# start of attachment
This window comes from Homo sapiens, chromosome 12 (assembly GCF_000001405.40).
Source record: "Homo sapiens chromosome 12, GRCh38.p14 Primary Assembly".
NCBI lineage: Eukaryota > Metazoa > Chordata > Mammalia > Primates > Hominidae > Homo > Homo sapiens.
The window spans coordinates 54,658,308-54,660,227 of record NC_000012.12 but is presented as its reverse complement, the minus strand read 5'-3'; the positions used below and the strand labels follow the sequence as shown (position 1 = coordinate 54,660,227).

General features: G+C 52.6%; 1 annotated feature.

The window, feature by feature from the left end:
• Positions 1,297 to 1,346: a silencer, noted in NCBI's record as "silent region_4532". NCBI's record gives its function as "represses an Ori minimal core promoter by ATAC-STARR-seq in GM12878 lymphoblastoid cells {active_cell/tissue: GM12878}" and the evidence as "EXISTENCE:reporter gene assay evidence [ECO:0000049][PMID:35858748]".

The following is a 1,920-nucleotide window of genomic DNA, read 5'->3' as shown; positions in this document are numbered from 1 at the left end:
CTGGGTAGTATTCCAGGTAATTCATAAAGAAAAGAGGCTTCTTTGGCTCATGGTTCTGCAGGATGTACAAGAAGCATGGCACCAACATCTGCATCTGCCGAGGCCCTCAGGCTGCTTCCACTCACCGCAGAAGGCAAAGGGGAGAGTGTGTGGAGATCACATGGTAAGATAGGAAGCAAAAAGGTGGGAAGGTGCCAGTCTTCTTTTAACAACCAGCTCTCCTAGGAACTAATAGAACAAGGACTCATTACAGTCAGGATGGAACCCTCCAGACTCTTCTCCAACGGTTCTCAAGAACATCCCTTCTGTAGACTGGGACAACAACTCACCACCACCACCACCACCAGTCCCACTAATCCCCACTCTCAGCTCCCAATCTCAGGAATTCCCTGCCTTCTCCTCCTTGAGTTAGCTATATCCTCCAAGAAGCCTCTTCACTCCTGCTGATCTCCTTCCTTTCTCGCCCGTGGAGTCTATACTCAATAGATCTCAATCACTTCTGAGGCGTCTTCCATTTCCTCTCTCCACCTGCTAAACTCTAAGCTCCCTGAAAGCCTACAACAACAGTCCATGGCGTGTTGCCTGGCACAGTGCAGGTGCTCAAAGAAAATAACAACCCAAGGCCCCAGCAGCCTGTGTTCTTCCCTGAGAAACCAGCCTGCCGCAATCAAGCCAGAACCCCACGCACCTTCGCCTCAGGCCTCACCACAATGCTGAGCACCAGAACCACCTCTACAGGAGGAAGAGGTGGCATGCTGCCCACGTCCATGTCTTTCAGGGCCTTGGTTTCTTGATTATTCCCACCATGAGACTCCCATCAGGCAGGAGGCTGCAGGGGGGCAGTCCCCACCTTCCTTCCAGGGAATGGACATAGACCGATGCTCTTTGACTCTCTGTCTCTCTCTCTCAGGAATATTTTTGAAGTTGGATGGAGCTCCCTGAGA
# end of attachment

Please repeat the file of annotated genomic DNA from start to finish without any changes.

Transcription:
This window comes from Homo sapiens, chromosome 12 (assembly GCF_000001405.40).
Source record: "Homo sapiens chromosome 12, GRCh38.p14 Primary Assembly".
NCBI lineage: Eukaryota > Metazoa > Chordata > Mammalia > Primates > Hominidae > Homo > Homo sapiens.
The window spans coordinates 54,658,308-54,660,227 of record NC_000012.12 but is presented as its reverse complement, the minus strand read 5'-3'; the positions used below and the strand labels follow the sequence as shown (position 1 = coordinate 54,660,227).

General features: G+C 52.6%; 1 annotated feature.

The window, feature by feature from the left end:
• Positions 1,297 to 1,346: a silencer, noted in NCBI's record as "silent region_4532". NCBI's record gives its function as "represses an Ori minimal core promoter by ATAC-STARR-seq in GM12878 lymphoblastoid cells {active_cell/tissue: GM12878}" and the evidence as "EXISTENCE:reporter gene assay evidence [ECO:0000049][PMID:35858748]".

The following is a 1,920-nucleotide window of genomic DNA, read 5'->3' as shown; positions in this document are numbered from 1 at the left end:
CTGGGTAGTATTCCAGGTAATTCATAAAGAAAAGAGGCTTCTTTGGCTCATGGTTCTGCAGGATGTACAAGAAGCATGGCACCAACATCTGCATCTGCCGAGGCCCTCAGGCTGCTTCCACTCACCGCAGAAGGCAAAGGGGAGAGTGTGTGGAGATCACATGGTAAGATAGGAAGCAAAAAGGTGGGAAGGTGCCAGTCTTCTTTTAACAACCAGCTCTCCTAGGAACTAATAGAACAAGGACTCATTACAGTCAGGATGGAACCCTCCAGACTCTTCTCCAACGGTTCTCAAGAACATCCCTTCTGTAGACTGGGACAACAACTCACCACCACCACCACCACCAGTCCCACTAATCCCCACTCTCAGCTCCCAATCTCAGGAATTCCCTGCCTTCTCCTCCTTGAGTTAGCTATATCCTCCAAGAAGCCTCTTCACTCCTGCTGATCTCCTTCCTTTCTCGCCCGTGGAGTCTATACTCAATAGATCTCAATCACTTCTGAGGCGTCTTCCATTTCCTCTCTCCACCTGCTAAACTCTAAGCTCCCTGAAAGCCTACAACAACAGTCCATGGCGTGTTGCCTGGCACAGTGCAGGTGCTCAAAGAAAATAACAACCCAAGGCCCCAGCAGCCTGTGTTCTTCCCTGAGAAACCAGCCTGCCGCAATCAAGCCAGAACCCCACGCACCTTCGCCTCAGGCCTCACCACAATGCTGAGCACCAGAACCACCTCTACAGGAGGAAGAGGTGGCATGCTGCCCACGTCCATGTCTTTCAGGGCCTTGGTTTCTTGATTATTCCCACCATGAGACTCCCATCAGGCAGGAGGCTGCAGGGGGGCAGTCCCCACCTTCCTTCCAGGGAATGGACATAGACCGATGCTCTTTGACTCTCTGTCTCTCTCTCTCAGGAATATTTTTGAAGTTGGATGGAGCTCCCTGAGA